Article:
John----A very interesting find, and as Jan pointed out, verifies that Meccano was likely struggling some with Korean War metal shortages, and trying alternatives such as this. So nice that you also have the drawing to verify with!
Best regards, Terry
Hi John, just saw your comments and pictures on your lead 23e Speed of the Wind.
I have the same in my collection, same color scheme, same weight, same ingredients of an early 50s issue: ridged hubs, rounded axle ends, baseplate without the two little "angel wings" behind the rear axle, round DINKY SUPERTOYS tyres.
But the funny thing is; on my model the baseplate has been mounted the wrong way, meaning the differential is under the front axle! Most likely a mishap, since the rivets are no doubt original. How about your model?
I checked the baseplate of the lead Speed of the Wind at my friends collection as it is not mine. On that model the differential is under the rear axle as it should be. So your model is for sure a factory error and thus not common! Nice find.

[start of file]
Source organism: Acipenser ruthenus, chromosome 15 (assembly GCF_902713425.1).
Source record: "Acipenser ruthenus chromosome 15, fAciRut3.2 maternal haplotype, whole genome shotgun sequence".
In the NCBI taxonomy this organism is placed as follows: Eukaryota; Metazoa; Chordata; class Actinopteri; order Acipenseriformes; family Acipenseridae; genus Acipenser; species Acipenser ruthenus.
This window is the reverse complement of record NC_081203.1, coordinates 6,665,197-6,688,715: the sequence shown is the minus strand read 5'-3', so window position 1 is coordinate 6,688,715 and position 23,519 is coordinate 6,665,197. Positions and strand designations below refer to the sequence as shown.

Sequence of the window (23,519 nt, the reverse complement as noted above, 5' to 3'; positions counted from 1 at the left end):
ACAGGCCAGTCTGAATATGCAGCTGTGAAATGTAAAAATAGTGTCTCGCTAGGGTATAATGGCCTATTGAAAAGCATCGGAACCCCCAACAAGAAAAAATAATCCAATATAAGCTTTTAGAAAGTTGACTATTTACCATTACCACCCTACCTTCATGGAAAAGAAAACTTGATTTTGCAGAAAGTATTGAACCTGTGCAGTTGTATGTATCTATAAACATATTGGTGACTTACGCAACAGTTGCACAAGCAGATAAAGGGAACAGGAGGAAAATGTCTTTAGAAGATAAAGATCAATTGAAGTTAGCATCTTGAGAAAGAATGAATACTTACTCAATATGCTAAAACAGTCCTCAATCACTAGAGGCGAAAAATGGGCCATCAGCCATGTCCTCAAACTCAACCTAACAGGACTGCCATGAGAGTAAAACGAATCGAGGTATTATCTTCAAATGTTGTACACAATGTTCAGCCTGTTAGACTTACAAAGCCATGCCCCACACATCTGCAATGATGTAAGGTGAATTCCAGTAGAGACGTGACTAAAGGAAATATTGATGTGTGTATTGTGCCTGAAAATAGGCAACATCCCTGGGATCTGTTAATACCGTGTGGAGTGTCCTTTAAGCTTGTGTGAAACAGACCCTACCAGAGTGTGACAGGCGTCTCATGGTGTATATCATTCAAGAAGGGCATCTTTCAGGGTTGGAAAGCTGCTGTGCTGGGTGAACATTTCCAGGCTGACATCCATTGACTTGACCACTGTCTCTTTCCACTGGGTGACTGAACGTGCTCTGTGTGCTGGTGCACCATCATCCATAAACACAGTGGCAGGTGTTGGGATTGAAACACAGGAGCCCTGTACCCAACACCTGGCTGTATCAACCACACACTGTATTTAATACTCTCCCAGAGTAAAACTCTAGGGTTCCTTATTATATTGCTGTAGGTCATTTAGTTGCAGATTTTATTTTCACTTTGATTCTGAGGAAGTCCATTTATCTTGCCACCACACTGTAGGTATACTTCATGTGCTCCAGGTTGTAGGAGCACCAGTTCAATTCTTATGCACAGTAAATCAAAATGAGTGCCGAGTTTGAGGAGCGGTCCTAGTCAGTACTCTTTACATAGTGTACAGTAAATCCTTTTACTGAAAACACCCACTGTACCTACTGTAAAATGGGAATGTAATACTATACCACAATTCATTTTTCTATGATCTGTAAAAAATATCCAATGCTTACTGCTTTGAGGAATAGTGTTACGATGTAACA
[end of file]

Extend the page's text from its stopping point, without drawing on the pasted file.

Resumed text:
I am back again but not in very good condition.
I have started to look at the questions on the forum and can make some cmmentts on some of them. If the speed of the wind was cast in lead there is no reason why the other cars of the 23 series were not. Has somebody the drawings ?
I would welcome a large copy of the front wheel drive speed of the wind and it's base plate.
Hey Jacques, are you back?
so glad your back.
Here are two pictures of my front wheel drive 23e Speed of the Wind.
Hello Jacques, you managed, welcome! if I can help you, please let me know. Kind regards, Jan
Nice to see you here again. We have missed you too long. Your comment on Dinky matters will be very appreciated.
Happy to see that you are back in business! Hope you'll get better soon!